Rodney O. Davis is the director of the Lincoln Studies Center at Knox College in Galesburg, Illinois.
French and Indians of Illinois Riverby Nehemiah Matson, N. Matson
Complex and paradoxical, Nehemiah Matson (18161873) celebrated the occupation of the Middle West by European pioneers even as he labored to preserve the memory of the natives these pioneers replaced. He perpetuated the memory of the Indians who were driven out of the territory, but he nevertheless accumulated wealth selling their land to the pioneers./b>
Complex and paradoxical, Nehemiah Matson (18161873) celebrated the occupation of the Middle West by European pioneers even as he labored to preserve the memory of the natives these pioneers replaced. He perpetuated the memory of the Indians who were driven out of the territory, but he nevertheless accumulated wealth selling their land to the pioneers. Rodney O. Davis notes in his new foreword to this book that Matson combined the attributes of a scholar with those of a salesman and promoter.
Matson settled in Princeton, Illinois, in 1836. He left behind a library partially endowed by him, named for him, and finally completed in 1913. According to Davis, however, Matson’s other legacy, “of equal significance in his own eyes, consisted of the five books he authored on northern Illinois and Illinois River history and cartography, volumes based not only on conscientious scholarship but also on both Indian and white reminiscence and on local folklore.”
Matson’s historical writings are valuable even when he deals with well-known events because his personal perspective makes his observations unique. Without the stories and reminiscences he collected, much valuable information would have been lost, especially since many of his informants, both Indian and European, were illiterate. Because his informants often told conflicting stories, Matson admitted that “harmonizing all conflicting accounts . . . has not been a success.”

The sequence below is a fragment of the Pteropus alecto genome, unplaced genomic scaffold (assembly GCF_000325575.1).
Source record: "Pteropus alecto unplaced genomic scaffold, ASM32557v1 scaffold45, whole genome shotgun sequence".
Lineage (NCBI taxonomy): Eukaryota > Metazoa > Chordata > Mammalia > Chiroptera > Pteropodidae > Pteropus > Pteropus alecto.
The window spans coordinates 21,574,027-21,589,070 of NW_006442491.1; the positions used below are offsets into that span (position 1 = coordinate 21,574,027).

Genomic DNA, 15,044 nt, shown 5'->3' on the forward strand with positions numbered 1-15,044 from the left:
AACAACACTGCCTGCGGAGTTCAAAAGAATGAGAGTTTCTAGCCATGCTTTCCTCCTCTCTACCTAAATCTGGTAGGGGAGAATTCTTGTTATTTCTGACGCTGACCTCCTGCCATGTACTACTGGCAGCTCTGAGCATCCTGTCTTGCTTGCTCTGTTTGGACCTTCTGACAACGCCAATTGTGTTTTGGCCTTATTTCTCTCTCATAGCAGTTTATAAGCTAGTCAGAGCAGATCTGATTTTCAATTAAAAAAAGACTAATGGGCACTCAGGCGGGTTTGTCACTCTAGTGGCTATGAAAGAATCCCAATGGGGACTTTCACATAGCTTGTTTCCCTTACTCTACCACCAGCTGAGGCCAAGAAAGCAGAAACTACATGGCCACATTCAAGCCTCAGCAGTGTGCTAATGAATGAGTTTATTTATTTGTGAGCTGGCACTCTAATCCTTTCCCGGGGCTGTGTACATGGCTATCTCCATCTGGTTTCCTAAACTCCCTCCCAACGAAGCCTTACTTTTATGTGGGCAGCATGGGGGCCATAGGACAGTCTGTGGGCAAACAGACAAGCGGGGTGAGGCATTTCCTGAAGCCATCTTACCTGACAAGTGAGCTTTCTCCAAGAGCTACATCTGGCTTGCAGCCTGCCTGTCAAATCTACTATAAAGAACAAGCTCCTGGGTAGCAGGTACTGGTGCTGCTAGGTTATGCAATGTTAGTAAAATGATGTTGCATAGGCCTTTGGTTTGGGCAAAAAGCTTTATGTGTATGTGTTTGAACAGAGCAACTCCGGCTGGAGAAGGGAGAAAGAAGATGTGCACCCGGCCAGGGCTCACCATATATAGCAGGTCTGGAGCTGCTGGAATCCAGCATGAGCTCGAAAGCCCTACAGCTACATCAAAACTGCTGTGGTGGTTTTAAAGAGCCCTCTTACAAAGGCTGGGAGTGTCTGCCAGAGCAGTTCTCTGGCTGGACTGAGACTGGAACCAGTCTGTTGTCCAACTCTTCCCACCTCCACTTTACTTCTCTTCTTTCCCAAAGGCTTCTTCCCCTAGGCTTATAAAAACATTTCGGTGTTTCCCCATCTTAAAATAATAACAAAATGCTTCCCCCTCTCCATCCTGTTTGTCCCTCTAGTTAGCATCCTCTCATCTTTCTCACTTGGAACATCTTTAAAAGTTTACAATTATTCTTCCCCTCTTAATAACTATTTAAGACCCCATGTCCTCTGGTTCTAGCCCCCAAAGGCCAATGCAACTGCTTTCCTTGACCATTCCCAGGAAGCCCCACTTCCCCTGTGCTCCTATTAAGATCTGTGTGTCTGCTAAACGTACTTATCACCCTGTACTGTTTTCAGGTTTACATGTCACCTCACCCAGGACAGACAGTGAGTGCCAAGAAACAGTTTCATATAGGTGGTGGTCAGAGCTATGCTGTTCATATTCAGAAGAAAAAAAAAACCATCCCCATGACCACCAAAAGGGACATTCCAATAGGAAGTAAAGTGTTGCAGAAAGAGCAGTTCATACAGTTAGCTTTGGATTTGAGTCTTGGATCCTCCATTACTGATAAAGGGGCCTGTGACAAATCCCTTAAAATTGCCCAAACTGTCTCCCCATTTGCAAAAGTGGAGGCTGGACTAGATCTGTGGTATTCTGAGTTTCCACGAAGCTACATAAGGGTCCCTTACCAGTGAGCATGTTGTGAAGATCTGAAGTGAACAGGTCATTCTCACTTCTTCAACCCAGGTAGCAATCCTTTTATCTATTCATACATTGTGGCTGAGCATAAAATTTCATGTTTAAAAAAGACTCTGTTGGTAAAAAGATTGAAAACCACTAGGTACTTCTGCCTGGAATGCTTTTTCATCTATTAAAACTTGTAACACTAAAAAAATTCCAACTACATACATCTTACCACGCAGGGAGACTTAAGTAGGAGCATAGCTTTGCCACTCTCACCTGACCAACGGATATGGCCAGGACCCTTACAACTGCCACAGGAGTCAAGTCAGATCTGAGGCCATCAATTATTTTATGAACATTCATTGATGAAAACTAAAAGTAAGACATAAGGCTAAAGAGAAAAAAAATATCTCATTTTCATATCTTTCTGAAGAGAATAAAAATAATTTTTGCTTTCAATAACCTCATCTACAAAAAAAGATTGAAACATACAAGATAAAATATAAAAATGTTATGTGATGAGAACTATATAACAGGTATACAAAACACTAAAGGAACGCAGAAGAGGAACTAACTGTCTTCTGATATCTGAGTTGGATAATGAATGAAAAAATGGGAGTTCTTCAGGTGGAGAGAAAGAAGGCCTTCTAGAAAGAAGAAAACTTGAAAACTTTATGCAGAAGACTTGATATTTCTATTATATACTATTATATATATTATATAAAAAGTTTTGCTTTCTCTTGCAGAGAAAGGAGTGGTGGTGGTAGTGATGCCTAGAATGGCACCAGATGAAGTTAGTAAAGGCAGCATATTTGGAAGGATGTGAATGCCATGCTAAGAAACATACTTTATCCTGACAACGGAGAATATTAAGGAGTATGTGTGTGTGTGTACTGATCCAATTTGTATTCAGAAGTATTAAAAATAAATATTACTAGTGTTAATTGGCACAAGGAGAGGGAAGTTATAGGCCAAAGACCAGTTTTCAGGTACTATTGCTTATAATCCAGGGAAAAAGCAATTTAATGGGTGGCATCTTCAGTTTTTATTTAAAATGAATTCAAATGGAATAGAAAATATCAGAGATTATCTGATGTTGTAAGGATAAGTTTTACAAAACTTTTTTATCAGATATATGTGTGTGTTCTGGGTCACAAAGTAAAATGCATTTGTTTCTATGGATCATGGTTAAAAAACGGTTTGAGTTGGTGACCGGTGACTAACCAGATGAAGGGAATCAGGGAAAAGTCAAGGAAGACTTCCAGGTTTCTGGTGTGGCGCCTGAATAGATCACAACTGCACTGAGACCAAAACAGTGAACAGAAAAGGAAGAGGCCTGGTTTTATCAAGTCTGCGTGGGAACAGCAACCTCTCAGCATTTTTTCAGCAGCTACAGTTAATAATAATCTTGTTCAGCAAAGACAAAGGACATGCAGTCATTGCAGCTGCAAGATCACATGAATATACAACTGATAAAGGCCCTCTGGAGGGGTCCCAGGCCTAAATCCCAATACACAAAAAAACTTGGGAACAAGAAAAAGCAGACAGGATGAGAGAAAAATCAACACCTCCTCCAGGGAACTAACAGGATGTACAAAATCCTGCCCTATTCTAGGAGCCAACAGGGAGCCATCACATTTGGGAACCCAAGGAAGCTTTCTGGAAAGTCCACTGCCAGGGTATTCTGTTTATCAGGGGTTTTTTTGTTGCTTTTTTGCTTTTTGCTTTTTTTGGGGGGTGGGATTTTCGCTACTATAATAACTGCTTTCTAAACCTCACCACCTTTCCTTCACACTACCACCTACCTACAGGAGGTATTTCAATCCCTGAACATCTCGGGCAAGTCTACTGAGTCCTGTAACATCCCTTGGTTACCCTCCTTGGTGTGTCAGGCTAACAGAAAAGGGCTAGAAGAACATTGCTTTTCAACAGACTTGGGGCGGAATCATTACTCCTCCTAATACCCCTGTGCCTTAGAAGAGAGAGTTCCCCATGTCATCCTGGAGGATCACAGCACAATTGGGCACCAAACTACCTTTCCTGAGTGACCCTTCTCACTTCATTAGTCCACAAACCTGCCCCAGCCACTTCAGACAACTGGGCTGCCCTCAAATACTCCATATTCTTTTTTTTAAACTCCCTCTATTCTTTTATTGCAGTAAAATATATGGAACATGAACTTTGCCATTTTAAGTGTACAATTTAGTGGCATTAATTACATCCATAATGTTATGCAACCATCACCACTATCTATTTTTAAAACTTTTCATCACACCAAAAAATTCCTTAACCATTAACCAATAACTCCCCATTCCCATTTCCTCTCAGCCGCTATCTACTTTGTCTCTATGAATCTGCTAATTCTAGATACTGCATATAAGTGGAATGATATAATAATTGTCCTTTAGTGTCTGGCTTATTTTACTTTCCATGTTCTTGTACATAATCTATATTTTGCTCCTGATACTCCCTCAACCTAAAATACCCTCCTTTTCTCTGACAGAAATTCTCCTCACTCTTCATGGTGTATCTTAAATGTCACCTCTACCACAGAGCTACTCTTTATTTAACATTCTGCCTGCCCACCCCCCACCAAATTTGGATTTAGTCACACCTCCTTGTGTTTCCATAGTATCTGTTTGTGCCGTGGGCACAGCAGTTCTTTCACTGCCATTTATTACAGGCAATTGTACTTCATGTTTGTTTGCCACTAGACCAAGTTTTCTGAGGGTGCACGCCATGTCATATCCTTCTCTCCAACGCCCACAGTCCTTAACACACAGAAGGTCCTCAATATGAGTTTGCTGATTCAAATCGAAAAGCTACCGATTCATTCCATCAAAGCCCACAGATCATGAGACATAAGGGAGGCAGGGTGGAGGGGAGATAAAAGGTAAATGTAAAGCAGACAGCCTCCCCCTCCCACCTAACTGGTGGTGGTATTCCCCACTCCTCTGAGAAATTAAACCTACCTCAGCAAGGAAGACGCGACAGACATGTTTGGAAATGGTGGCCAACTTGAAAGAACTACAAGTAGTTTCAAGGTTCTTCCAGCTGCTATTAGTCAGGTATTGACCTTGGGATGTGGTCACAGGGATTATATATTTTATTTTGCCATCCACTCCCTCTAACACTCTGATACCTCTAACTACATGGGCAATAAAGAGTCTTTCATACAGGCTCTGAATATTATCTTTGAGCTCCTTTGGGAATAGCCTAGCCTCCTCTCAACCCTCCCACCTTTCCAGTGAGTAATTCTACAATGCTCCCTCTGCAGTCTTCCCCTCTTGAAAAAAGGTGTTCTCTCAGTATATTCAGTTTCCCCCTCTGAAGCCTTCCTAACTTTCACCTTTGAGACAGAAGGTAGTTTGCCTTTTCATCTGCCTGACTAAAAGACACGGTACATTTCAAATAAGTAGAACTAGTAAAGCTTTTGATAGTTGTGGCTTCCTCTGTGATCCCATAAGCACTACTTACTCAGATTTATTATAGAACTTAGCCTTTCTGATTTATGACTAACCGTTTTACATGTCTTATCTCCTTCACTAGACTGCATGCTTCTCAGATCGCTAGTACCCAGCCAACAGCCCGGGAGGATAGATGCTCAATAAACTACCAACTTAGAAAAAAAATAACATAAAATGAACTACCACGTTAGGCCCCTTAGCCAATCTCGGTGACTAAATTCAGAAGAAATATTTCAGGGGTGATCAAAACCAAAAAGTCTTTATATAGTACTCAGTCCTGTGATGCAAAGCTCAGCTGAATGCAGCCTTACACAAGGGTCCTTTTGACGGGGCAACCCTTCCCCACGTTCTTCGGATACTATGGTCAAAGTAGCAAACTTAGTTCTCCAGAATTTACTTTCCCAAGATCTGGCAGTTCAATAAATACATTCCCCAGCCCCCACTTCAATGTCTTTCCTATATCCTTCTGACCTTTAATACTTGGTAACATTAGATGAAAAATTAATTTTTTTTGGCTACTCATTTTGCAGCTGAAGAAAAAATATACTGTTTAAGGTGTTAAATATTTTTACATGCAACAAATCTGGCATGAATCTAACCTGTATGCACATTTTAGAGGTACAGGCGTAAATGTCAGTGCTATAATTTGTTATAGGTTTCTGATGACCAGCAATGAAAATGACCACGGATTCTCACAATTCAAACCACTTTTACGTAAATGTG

Although Matson’s sources may not always have agreed, and sometimes his heart may have overruled his head and colored his accounts, he was a conscientious and committed author. “Obviously,” Davis explains, “this book must be evaluated as what it is, a piece of colorful local history, romantically anchored in legend yet rooted also in invaluable research and produced by a dedicated amateur whose standards were high. . . . French and Indians of Illinois River is a model of its type, indeed a minor classic.”
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